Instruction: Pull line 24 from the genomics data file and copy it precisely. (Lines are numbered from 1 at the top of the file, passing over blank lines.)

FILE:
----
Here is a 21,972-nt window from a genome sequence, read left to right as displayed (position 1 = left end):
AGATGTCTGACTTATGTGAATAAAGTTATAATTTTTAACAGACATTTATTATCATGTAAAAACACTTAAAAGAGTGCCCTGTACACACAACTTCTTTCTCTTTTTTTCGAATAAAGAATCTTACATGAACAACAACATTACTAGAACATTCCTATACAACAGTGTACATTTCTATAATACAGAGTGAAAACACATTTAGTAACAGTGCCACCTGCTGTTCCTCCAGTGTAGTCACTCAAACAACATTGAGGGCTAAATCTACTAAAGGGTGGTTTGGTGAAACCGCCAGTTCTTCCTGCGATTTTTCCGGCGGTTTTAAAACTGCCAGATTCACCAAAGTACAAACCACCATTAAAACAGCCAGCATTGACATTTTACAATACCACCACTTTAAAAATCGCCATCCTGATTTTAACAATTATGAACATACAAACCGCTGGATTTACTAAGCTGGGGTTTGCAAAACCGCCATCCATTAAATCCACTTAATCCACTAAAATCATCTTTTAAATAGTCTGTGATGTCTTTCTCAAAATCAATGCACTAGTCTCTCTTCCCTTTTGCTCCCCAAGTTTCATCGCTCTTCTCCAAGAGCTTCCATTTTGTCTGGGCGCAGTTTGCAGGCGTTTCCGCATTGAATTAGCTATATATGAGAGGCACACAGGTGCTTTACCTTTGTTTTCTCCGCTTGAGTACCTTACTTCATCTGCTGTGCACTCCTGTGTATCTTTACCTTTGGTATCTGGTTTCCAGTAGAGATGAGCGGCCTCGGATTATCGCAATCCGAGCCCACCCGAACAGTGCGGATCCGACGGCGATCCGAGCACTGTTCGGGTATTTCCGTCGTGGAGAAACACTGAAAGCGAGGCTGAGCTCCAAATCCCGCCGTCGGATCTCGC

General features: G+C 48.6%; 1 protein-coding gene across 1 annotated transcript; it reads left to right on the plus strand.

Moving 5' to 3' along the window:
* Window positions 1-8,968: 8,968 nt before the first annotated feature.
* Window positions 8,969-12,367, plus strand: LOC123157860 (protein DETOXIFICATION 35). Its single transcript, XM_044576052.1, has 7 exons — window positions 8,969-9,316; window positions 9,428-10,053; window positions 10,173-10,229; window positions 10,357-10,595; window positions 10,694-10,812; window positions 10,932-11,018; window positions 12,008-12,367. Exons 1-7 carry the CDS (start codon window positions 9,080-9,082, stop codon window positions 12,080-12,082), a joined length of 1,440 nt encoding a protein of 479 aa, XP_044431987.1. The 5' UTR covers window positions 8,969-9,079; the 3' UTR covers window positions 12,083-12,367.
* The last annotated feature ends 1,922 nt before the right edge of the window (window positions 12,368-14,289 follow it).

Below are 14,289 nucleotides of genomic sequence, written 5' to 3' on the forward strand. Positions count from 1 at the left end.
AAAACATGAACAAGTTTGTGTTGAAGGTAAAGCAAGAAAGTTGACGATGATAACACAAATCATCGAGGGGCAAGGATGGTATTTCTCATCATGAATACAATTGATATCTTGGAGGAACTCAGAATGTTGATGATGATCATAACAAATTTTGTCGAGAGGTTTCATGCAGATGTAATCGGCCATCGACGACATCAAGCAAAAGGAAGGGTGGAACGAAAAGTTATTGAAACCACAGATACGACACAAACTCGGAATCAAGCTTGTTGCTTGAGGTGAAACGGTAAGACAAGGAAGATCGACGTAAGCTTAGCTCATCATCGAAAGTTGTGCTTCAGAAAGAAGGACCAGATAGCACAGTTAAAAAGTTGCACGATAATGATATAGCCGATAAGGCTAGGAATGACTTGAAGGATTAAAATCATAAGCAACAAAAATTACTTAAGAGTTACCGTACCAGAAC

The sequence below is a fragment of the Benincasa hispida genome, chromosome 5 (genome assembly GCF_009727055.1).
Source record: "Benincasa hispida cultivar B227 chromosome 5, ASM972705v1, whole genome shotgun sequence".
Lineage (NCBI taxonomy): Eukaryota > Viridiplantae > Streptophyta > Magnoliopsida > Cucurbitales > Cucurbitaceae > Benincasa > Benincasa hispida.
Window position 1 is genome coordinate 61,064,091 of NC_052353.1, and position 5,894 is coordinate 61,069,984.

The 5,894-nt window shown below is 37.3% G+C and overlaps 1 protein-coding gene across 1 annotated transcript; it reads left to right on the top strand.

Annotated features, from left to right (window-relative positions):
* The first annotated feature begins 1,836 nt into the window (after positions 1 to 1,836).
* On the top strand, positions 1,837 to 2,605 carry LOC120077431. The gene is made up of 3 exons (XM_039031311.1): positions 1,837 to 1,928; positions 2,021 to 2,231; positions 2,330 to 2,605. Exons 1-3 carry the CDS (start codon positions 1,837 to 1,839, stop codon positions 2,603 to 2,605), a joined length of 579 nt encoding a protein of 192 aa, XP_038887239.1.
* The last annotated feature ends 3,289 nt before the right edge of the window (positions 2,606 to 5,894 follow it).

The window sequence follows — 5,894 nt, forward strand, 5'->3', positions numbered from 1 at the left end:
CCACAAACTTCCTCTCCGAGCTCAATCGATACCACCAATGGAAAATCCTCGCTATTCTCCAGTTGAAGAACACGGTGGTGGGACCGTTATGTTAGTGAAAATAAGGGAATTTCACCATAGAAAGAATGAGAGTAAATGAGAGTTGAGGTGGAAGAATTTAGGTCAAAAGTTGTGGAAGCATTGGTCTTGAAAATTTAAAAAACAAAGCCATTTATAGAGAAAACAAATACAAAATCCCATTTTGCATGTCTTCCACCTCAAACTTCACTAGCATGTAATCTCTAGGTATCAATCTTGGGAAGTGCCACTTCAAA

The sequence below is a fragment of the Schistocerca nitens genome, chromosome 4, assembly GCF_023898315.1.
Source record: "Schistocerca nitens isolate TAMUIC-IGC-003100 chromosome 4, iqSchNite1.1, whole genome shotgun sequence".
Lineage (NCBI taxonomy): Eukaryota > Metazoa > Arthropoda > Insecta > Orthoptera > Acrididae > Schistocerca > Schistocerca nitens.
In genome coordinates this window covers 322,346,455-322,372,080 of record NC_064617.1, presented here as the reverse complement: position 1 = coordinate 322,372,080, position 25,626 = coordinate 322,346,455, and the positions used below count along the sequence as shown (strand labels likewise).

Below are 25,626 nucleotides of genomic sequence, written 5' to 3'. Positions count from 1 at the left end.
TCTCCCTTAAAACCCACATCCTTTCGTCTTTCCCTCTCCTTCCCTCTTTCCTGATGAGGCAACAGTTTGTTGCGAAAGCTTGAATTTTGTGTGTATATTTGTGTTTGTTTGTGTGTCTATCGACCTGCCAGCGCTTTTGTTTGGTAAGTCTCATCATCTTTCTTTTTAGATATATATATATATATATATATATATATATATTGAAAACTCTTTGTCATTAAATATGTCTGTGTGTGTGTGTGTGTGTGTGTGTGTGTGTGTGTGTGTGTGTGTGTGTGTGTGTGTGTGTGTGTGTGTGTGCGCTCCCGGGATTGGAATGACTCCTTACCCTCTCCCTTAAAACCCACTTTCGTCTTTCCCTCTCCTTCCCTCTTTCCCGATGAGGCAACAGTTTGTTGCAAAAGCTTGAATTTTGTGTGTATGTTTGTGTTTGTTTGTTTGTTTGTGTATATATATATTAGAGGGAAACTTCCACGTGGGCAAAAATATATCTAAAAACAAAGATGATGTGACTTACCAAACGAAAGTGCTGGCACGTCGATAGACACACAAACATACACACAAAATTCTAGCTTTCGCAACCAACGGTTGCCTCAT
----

In genome coordinates this window covers 322,346,455-322,372,080 of record NC_064617.1, presented here as the reverse complement: position 1 = coordinate 322,372,080, position 25,626 = coordinate 322,346,455, and the positions used below count along the sequence as shown (strand labels likewise).